15. Trajectory of coronary motion and its significance in robotic motion cancellation.

    Science.gov (United States)

    Cattin, Philippe; Dave, Hitendu; Grünenfelder, Jürg; Szekely, Gabor; Turina, Marko; Zünd, Gregor

    2004-05-01

    To characterize remaining coronary artery motion of beating pig hearts after stabilization with an 'Octopus' using an optical remote analysis technique. Three pigs (40, 60 and 65 kg) underwent full sternotomy after receiving general anesthesia. An 8-bit high speed black and white video camera (50 frames/s) coupled with a laser sensor (60 microm resolution) were used to capture heart wall motion in all three dimensions. Dopamine infusion was used to deliberately modulate cardiac contractility. Synchronized ECG, blood pressure, airway pressure and video data of the region around the first branching point of the left anterior descending (LAD) coronary artery after Octopus stabilization were captured for stretches of 8 s each. Several sequences of the same region were captured over a period of several minutes. Computerized off-line analysis allowed us to perform minute characterization of the heart wall motion. The movement of the points of interest on the LAD ranged from 0.22 to 0.81 mm in the lateral plane (x/y-axis) and 0.5-2.6 mm out of the plane (z-axis). Fast excursions (>50 microm/s in the lateral plane) occurred corresponding to the QRS complex and the T wave; while slow excursion phases (movement of the coronary artery after stabilization appears to be still significant. Minute characterization of the trajectory of motion could provide the substrate for achieving motion cancellation for existing robotic systems. Velocity plots could also help improve gated cardiac imaging.

  16. Coherent control of quantum dots

    DEFF Research Database (Denmark)

    Johansen, Jeppe; Lodahl, Peter; Hvam, Jørn Märcher

    In recent years much effort has been devoted to the use of semiconductor quantum dotsystems as building blocks for solid-state-based quantum logic devices. One importantparameter for such devices is the coherence time, which determines the number ofpossible quantum operations. From earlier...

  17. Coherent Radiation of Electron Cloud

    International Nuclear Information System (INIS)

    Heifets, S.

    2004-01-01

    The electron cloud in positron storage rings is pinched when a bunch passes by. For short bunches, the radiation due to acceleration of electrons of the cloud is coherent. Detection of such radiation can be used to measure the density of the cloud. The estimate of the power and the time structure of the radiated signal is given in this paper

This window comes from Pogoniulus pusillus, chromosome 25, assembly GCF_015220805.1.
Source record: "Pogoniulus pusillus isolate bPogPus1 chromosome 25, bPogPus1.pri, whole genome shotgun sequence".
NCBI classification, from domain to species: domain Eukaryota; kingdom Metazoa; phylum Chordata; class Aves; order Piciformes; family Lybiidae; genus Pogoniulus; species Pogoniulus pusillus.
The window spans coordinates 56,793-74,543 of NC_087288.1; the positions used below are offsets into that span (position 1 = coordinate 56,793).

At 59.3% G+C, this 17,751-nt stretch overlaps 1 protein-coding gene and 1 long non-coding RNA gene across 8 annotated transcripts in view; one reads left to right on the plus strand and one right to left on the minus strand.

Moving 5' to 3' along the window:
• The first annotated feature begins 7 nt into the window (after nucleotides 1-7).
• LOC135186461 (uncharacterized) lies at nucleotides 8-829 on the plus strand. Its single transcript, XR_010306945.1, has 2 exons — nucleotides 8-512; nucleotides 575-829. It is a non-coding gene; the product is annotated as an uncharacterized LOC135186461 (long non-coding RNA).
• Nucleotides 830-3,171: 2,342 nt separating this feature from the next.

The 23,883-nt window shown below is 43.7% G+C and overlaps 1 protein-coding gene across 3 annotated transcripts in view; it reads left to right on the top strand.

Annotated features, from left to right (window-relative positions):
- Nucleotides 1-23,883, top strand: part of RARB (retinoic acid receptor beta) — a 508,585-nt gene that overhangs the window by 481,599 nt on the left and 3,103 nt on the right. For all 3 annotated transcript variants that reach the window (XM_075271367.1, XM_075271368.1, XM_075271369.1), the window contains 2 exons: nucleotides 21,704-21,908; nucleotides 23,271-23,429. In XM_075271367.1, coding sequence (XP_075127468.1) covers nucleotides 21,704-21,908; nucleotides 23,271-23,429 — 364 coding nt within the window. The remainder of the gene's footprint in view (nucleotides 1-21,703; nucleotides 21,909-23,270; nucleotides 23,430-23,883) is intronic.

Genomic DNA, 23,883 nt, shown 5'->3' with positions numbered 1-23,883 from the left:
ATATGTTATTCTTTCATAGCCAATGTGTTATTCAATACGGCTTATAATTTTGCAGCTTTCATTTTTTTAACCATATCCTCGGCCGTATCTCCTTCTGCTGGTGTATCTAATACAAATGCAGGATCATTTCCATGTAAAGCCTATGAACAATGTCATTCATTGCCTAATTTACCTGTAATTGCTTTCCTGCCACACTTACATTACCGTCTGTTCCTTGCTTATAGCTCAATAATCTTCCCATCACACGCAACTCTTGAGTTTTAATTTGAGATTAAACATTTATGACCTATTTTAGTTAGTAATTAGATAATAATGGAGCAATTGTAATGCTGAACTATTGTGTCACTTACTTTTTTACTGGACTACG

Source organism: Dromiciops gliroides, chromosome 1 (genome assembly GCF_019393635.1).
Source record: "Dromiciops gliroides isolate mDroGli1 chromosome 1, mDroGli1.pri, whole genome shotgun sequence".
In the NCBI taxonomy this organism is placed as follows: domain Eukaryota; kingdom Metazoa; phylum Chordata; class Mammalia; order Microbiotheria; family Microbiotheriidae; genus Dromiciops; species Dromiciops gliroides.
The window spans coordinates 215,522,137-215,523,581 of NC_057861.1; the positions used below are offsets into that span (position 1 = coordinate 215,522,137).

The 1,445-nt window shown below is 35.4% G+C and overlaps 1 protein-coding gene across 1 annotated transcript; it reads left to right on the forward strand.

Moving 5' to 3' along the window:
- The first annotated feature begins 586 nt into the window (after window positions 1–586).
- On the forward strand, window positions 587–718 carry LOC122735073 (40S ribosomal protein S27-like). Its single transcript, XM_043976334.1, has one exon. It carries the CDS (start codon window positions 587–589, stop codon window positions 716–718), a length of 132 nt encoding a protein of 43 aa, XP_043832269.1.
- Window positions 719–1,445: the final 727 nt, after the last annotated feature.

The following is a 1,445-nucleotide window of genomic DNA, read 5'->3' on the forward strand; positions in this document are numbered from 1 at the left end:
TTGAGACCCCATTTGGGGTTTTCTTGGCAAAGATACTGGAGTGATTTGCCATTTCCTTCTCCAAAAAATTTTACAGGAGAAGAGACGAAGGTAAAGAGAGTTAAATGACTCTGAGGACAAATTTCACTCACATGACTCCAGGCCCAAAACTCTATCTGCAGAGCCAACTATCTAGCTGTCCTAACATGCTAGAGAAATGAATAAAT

18. Asymmetric Penning trap coherent states

    International Nuclear Information System (INIS)

    Contreras-Astorga, Alonso; Fernandez, David J.

    2010-01-01

    By using a matrix technique, which allows to identify directly the ladder operators, the coherent states of the asymmetric Penning trap are derived as eigenstates of the appropriate annihilation operators. They are compared with those obtained through the displacement operator method.

  19. Coherent dynamics of plasma mirrors

    Energy Technology Data Exchange (ETDEWEB)

    Thaury, C; George, H; Quere, F; Monot, P; Martin, Ph [CEA, DSM, IRAMIS, Serv Photons Atomes and Mol, F-91191 Gif Sur Yvette, (France); Loch, R [Univ Twente, Laser Phys and Nonlinear Opt Grp, Fac Sci and Technol, MESA Inst Nanotechnol, NL-7500 AE Enschede, (Netherlands); Geindre, J P [Ecole Polytech, Lab Pour Utilisat Lasers Intenses, CNRS, F-91128 Palaiseau, (France)

    2008-07-01

    Coherent ultrashort X-ray pulses provide new ways to probe matter and its ultrafast dynamics. One of the promising paths to generate these pulses consists of using a nonlinear interaction with a system to strongly and periodically distort the waveform of intense laser fields, and thus produce high-order harmonics. Such distortions have so far been induced by using the nonlinear polarizability of atoms, leading to the production of atto-second light bursts, short enough to study the dynamics of electrons in matter. Shorter and more intense atto-second pulses, together with higher harmonic orders, are expected by reflecting ultra intense laser pulses on a plasma mirror - a dense (approximate to 10{sup 23} electrons cm{sup -3}) plasma with a steep interface. However, short-wavelength-light sources produced by such plasmas are known to generally be incoherent. In contrast, we demonstrate that like in usual low-intensity reflection, the coherence of the light wave is preserved during harmonic generation on plasma mirrors. We then exploit this coherence for interferometric measurements and thus carry out a first study of the laser-driven coherent dynamics of the plasma electrons. (authors)

  20. Optimally cloned binary coherent states

    DEFF Research Database (Denmark)

    Mueller, C. R.; Leuchs, G.; Marquardt, Ch

    2017-01-01

    their quantum-optimal clones. We analyze the Wigner function and the cumulants of the clones, and we conclude that optimal cloning of binary coherent states requires a nonlinearity above second order. We propose several practical and near-optimal cloning schemes and compare their cloning fidelity to the optimal...

  1. Coherent beam-beam effect

    International Nuclear Information System (INIS)

    Chao, A.W.; Keil, E.

    1979-06-01

    The stability of the coherent beam-beam effect between rigid bunches is studied analytically and numerically for a linear force by evaluating eigenvalues. For a realistic force, the stability is investigated by following the bunches for many revolutions. 4 refs., 13 figs., 2 tabs

  2. Optical coherent control in semiconductors

    DEFF Research Database (Denmark)

    Østergaard, John Erland; Vadim, Lyssenko; Hvam, Jørn Märcher